The Green Energy Art Garden is a whimsical new outdoor display at The Bakken Museum, which opens July 15 as part of the 2011 Minneapolis Aquatennial and the "10 Best Days of The Bakken." A unique mash-up of art and science, the Green Energy Art Garden will be home to four large, interactive sculptures -- each specially designed and created for this project by local artists -- that actively demonstrate a green energy technology, of course.
Four artists, or, in some cases, teams of artists, were selected from nearly two dozen submissions for the Green Energy Art Garden. Here is a closer look at the projects and people that captured the spirit of innovation, art and science envisioned for this unique project:
The Solar Spitters are three bobbing water goblins perched in three tubs of gurgling water created by Marjorie Pitz. Solar pumps power these comical heads that “spit” streams of water into the air. When visitors stand directly in front of the solar collector, the goblins stop spitting. Adorned with sparkly eyes, silly expressions and green growing hair (made of wild spiky pond plants, of course!), these whimsical water goblins are a visual delight, and also educate about solar energy. And, each tub is a self-contained beautiful, healthy ecosystem, home to water lilies, underwater oxygen-making plants and goldfish.
Finite to Infinite
As visitors peer into a large series of kaleidoscopes, they’ll be dazzled by the stunning Finite to Infinite visual displays that open before them by Mayumi Amada. Each kaleidoscope in Finite to Infinite houses a unique arrangement of recycled plastic bottles, egg cartons and other cast-off materials to create dramatic, unexpected patterns illuminated by LED lights that are powered by wind and solar energy. The serenely beautiful, multi-colored patterns are reflected in a series of mirrors, giving the illusion of never-ending vistas of fields of flowers, lacy doilies or whatever a viewer imagines them to be. This one-of-a-kind interactive sculpture creates astonishing beauty in a hidden dark space, while demonstrating the intersection of art, sustainable energy sources, and use of recycled materials.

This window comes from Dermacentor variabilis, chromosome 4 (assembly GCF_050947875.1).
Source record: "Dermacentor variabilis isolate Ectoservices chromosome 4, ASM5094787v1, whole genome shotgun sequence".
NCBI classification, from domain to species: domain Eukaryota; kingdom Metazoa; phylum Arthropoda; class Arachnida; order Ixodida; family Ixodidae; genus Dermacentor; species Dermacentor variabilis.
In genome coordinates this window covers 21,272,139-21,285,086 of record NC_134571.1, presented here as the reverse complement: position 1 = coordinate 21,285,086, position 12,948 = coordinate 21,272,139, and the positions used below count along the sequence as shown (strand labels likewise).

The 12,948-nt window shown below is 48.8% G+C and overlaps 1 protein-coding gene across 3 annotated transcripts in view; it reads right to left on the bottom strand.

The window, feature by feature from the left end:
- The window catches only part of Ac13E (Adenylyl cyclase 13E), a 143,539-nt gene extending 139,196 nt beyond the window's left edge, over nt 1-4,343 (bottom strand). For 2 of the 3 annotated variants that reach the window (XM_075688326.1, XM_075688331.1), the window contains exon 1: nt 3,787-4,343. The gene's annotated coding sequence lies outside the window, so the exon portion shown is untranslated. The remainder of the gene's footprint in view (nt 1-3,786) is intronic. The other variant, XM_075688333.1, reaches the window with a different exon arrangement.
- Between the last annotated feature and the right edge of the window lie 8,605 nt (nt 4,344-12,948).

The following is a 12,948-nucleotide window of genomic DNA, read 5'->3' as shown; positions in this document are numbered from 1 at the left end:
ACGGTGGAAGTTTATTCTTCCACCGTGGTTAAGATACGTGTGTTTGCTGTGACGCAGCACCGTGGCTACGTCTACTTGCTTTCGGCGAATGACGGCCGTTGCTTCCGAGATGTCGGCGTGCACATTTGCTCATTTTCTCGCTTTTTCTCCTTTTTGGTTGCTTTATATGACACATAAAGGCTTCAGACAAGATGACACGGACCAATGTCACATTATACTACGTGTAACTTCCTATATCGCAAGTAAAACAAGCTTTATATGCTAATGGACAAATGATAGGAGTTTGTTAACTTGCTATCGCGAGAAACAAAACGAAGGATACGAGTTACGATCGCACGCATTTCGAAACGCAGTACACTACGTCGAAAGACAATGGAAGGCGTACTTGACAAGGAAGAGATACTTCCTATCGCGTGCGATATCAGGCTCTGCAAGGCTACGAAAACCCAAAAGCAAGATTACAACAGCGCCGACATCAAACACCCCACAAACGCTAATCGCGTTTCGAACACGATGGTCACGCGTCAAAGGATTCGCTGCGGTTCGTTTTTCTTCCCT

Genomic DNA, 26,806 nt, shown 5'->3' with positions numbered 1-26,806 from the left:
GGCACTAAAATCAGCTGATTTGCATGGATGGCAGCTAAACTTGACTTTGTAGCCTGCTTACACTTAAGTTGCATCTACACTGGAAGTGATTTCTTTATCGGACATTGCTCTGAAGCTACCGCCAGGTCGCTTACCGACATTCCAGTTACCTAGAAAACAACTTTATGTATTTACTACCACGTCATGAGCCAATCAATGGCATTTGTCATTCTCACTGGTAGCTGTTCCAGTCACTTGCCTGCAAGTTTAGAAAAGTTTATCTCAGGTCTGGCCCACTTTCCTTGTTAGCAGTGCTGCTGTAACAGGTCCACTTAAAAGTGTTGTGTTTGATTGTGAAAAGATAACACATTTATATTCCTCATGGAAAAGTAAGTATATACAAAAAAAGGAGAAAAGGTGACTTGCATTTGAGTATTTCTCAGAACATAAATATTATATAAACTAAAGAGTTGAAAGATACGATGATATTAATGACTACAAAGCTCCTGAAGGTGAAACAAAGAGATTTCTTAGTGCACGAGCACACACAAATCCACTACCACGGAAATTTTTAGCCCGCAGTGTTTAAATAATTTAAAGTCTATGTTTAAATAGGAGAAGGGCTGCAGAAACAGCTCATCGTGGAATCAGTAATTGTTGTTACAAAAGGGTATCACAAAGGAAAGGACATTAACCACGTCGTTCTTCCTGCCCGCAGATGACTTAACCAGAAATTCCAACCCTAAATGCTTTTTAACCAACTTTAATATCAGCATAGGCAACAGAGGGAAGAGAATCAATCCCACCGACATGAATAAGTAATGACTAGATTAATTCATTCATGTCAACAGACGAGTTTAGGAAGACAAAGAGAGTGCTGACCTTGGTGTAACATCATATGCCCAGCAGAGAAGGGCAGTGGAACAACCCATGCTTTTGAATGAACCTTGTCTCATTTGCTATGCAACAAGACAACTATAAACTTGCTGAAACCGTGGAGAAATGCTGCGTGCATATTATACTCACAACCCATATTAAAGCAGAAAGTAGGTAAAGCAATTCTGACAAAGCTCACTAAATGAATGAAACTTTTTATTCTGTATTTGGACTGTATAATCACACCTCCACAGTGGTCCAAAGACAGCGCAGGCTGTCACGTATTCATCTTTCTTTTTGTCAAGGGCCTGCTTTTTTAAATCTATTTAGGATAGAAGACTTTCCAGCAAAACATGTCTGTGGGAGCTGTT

The Sonic Articulation of Sunbeams
Daniel Dean, Ben Moren and Emily Stover created the Sonic Articulation of Sunbeams is a solar-powered acoustic sculpture. What’s that, you ask? Imagine a large steel megaphone that collects sounds, converts those sounds into solar-powered electricity, then harnesses that electricity to activate small percussive devices, called robotic critters. These robotic critters then produce a chorus of dings, buzzes, clicks and pops in direct response to the amount of sunlight collected and converted by the solar cells. In this highly original art piece, visitors will “hear” solar energy. A truly full-body experience, museum-goers stand at the mouth of the sculpture and let the sounds reverberate out of the megaphone and envelope their bodies, or use their hands to block the solar panels, minimizing the sun exposure and, consequently, altering the frequency of sounds created.
Make it Rain
Make It Rain is a playful interactive sculpture by Peter Sowinski and Lucas Koski that invites visitors to experiment with the physical manifestation of the sun’s energy. Comprised of three main parts — a solar telescope, a rain arbor and a solar collector — Make It Rain teaches visitors about activating solar energy. Visitors will step up to the telescope (fitted with perma-dark safety glass) and search for the sun. Once the sun is in the telescope’s sights, a chain reaction begins. An optical switch in the telescope’s barrel activates pumps that push water up the sides of the arbor and down onto a skylight above The Bakken’s permanent galleries, tying together the outdoor Green Energy Art Garden with the museum’s indoor displays. Visitors both indoors and out will watch rain fall while appreciating the beauty of solar energy in action.
Admission is free and the exhibit runs July 15th through the 24th 10 a.m. – 5 p.m. daily. And evening hours on Friday, July 15th and Thursday, July 21st until 8 p.m.. The Bakken Museum is at the corner of West Calhoun Parkway and 36th Street on the west shore of Lake Calhoun. Free parking is available in The Bakken’s lot. For more information, visit www.TheBakken.org or call 612-926-3878.